Congratulations to Vivek S Bharadwaj of the Department of Chemical and Biological Engineering at Colorado School of Mines in Golden, Colorado! Vivek won the NVIDIA GPU Poster Competition with his poster "Unraveling the fumarate addition reaction in the glycyl radical enzyme Benzylsuccinate Synthase: A GPU enabled comprehensive computational study." Vivek was awarded an NVIDIA Tesla K40 active!
About Vivek's NVIDIA GPU Award winning research:
Unraveling the fumarate addition reaction in the glycyl radical enzyme Benzylsuccinate Synthase: A GPU enabled comprehensive computational study
Vivek S Bharadwaj, Anthony M Dean, and C. Mark Maupin. Department of Chemical and Biological Engineering, Colorado School of Mines, Golden, Colorado, 80401, United States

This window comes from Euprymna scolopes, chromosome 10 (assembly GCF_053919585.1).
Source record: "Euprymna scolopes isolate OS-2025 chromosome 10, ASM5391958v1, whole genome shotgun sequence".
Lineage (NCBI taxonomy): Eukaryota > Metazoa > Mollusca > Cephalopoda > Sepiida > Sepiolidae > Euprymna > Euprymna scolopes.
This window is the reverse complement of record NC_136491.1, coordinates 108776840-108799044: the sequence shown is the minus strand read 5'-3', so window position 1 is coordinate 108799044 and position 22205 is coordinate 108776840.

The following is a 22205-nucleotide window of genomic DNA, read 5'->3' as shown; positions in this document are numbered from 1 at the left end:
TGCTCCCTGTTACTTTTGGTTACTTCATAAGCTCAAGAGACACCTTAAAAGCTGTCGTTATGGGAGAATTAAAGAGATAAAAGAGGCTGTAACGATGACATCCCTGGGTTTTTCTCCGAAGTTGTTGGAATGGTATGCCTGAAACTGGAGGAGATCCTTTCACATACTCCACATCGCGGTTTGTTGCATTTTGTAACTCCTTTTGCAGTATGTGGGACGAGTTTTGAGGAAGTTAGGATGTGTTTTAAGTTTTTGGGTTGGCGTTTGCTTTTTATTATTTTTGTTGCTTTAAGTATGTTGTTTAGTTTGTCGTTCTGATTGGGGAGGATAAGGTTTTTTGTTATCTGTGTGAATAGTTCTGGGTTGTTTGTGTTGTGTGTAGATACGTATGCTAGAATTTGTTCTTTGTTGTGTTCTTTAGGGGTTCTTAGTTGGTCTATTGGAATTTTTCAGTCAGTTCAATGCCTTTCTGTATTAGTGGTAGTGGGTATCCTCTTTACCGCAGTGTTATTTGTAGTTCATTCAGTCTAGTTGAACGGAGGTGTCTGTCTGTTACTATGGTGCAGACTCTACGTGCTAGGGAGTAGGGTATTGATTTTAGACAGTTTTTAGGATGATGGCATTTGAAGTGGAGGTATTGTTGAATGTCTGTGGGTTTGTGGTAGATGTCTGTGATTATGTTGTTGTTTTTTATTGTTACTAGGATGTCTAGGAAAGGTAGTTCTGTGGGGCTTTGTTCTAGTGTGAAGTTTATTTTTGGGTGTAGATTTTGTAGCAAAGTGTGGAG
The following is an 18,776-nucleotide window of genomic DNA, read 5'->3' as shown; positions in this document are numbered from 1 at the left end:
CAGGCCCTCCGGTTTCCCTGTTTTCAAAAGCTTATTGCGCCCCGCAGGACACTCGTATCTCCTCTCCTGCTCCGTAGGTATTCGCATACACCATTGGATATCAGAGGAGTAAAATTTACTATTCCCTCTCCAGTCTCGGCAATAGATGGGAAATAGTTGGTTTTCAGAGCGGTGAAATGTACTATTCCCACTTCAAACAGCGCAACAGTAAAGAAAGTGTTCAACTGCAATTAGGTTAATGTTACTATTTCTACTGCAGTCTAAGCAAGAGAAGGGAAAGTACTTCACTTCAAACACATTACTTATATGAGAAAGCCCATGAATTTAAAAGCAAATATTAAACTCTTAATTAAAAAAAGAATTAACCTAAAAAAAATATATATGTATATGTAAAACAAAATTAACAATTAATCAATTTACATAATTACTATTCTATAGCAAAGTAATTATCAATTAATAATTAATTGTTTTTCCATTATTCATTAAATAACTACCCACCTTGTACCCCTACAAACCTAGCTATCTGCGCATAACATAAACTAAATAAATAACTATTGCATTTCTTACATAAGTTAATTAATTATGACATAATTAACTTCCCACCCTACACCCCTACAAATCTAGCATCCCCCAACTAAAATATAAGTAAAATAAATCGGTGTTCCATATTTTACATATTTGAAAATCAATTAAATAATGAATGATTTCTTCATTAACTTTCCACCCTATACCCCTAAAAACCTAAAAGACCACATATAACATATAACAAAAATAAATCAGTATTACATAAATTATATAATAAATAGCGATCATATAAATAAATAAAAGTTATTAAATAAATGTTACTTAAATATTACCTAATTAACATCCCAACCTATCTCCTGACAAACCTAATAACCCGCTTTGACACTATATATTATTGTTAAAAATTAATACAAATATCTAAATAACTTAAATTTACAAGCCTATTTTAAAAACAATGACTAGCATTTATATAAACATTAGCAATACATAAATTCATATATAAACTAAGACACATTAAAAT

Benzylsuccinate Synthase (BSS) is a glycyl radical enzyme that catalyzes the fumarate addition reaction which enables anaerobic bio-degradation of hydrocarbons in bacterial cultures. The energetically challenging nature of the fumarate addition reaction and the fact that it is catalyzed by a free radical mechanism, has intrigued researchers in recent times. However, the extreme sensitivity of the glycyl radical to oxygen has precluded structural characterization and detailed experimental investigation of BSS at the molecular level. Here, we present a systematic and comprehensive computational approach involving homology modeling, docking, GPU enabled molecular dynamics (MD) simulations, molecular mechanical generalized Born surface area (MMGBSA) calculations and umbrella sampling techniques to unravel the molecular basis for the fumarate addition reaction in BSS. The active site topology of BSS was elucidated using homology modeling and docking techniques while the overall stability of the free enzyme and the dynamics of substrates (toluene and fumaric acid) bound at the active site was analyzed using MD simulations, performed on GPUs using the cuda version of pmemd in AMBER. The results demonstrate the experimentally observed syn addition of toluene to fumaric acid as well as pin-point specific protein-substrate interactions that stabilize the substrates at the active site. The umbrella sampling simulations also reveal that substrate binding favorably impacts the active site dynamics so as to enable feasible radical transfer pathways for the proposed fumarate addition reaction mechanism.